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It was all systems go for equestrian event organisers last weekend as the weather finally appeared to turn the corner after a winter of heavy snow and incessant rain.

The Western point-to-point meeting at Wadebridge was lucky to run first time on Sunday after a week of dry weather, but 16 other meetings have been postponed and 12 abandoned due to frost, snow and waterlogging.

Likewise, racing suffered a crippling season with 80 fixtures cancelled, from Folkestone in the south-east to Ayr on the west Scottish coast.

Some hunts have laid on by-days to make up for cancellations earlier in the year.

The Brecon and Talybont lost four weeks’ hunting to the weather this season.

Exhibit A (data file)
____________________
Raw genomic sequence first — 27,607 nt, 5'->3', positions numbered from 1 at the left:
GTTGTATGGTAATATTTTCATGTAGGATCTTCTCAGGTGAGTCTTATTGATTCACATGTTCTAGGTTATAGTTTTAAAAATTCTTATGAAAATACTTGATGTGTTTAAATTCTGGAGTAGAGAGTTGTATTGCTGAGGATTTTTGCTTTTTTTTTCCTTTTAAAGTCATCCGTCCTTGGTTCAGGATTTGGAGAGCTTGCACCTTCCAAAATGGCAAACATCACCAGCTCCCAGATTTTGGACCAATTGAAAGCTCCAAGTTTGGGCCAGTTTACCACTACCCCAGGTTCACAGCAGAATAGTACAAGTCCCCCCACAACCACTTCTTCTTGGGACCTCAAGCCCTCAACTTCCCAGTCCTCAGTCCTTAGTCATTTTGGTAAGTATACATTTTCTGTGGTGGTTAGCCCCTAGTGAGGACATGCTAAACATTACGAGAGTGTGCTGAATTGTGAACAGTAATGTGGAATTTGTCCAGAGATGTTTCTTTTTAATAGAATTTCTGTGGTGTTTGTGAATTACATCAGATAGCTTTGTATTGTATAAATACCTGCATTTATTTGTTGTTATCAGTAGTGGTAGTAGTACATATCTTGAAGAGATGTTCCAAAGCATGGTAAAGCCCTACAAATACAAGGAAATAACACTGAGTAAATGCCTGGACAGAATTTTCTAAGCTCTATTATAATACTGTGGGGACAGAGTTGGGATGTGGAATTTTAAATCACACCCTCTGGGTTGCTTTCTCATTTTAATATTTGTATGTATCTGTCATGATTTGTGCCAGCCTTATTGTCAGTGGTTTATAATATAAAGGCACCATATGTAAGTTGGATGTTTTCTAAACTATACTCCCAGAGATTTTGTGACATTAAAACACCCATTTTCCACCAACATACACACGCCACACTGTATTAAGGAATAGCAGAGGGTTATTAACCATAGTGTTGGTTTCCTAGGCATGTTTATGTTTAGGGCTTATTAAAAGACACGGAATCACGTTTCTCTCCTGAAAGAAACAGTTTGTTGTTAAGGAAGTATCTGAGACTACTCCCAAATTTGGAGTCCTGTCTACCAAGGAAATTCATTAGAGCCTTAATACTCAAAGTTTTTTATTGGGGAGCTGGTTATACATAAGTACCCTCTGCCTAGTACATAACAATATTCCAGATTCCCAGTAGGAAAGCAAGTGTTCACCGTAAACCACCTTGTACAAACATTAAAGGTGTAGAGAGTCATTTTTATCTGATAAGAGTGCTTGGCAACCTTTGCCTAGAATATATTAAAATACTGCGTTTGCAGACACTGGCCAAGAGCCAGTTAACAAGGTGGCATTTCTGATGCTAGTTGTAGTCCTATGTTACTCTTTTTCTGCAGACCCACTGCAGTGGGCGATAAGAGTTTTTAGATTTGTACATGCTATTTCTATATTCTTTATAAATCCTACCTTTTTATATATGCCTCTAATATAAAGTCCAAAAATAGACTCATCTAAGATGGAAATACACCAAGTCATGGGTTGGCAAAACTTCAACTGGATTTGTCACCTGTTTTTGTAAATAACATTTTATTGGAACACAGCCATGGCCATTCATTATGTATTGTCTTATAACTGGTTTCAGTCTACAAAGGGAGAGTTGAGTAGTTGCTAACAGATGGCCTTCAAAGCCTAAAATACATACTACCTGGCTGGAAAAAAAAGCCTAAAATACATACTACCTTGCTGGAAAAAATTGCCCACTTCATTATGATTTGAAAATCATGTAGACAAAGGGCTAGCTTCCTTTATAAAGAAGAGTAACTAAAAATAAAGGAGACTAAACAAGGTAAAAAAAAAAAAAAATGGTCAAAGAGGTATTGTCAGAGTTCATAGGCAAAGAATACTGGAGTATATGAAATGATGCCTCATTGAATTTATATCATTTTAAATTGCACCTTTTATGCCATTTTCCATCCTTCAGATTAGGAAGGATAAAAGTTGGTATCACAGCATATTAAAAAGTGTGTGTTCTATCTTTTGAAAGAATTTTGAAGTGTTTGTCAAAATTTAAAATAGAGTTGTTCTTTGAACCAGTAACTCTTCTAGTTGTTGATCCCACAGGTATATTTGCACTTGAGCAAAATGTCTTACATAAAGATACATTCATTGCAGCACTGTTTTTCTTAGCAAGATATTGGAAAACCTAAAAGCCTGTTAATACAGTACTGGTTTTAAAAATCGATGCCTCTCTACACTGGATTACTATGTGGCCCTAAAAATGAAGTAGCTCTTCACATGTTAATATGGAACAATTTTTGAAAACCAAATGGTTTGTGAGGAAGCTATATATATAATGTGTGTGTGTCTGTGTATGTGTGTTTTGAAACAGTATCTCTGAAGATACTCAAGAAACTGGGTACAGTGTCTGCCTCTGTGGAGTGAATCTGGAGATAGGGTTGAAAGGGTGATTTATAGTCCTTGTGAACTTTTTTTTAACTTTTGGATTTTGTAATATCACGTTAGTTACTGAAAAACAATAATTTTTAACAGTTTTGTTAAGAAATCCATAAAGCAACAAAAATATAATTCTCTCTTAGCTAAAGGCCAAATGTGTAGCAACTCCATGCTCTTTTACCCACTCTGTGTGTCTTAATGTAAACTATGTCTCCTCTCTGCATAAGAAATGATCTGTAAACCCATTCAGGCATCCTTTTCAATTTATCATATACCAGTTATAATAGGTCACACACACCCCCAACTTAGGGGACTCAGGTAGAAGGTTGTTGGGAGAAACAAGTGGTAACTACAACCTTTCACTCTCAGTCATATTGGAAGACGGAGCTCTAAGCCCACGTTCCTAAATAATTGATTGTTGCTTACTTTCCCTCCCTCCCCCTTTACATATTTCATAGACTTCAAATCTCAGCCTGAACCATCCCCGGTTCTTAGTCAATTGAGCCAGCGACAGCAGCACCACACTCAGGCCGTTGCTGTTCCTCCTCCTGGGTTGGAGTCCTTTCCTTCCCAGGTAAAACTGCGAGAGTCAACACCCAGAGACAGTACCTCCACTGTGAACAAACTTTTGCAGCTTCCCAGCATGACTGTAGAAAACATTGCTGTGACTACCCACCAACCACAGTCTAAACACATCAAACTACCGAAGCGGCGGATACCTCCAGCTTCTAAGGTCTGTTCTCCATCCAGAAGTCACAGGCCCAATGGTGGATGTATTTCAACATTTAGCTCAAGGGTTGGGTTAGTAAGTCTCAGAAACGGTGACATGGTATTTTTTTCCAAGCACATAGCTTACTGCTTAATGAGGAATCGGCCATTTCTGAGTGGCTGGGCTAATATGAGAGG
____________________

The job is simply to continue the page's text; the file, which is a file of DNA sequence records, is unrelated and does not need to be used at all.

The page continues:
“The major Christmas meets weren’t fit for horses and we could only take the hounds out on foot,” said Brecon huntsman Jed Watson.

“In recent years we took it for granted that the weather would be mild, but the last two winters have caught us out.”

Time off and cancelled days has made things even tougher for hunt finances.

“In the 1970s and 80s you always reckoned on a few weeks off for the weather, but between 1992 and 2004 the Cattistock didn’t call off a single day for frost or snow,” said Alastair Jackson, director of the Masters and Foxhounds Association.

“It’s been a bad scenting year and a real struggle for all hunts financially.”

Showjumping was not excluded from the cancellation curse as 65 affiliated shows across the country were called off due to bad weather.

Three team chases were lost due to frost or flooding and Isleham one-day event had a delayed start due to frost.

“We thought the weather was going to have a really bad effect on eventing, but now the ground seems to have dried out nicely,” said Una Browne, fixtures co-ordinator for British Eventing.

This article was first published in Horse & Hound (18 March, ’10)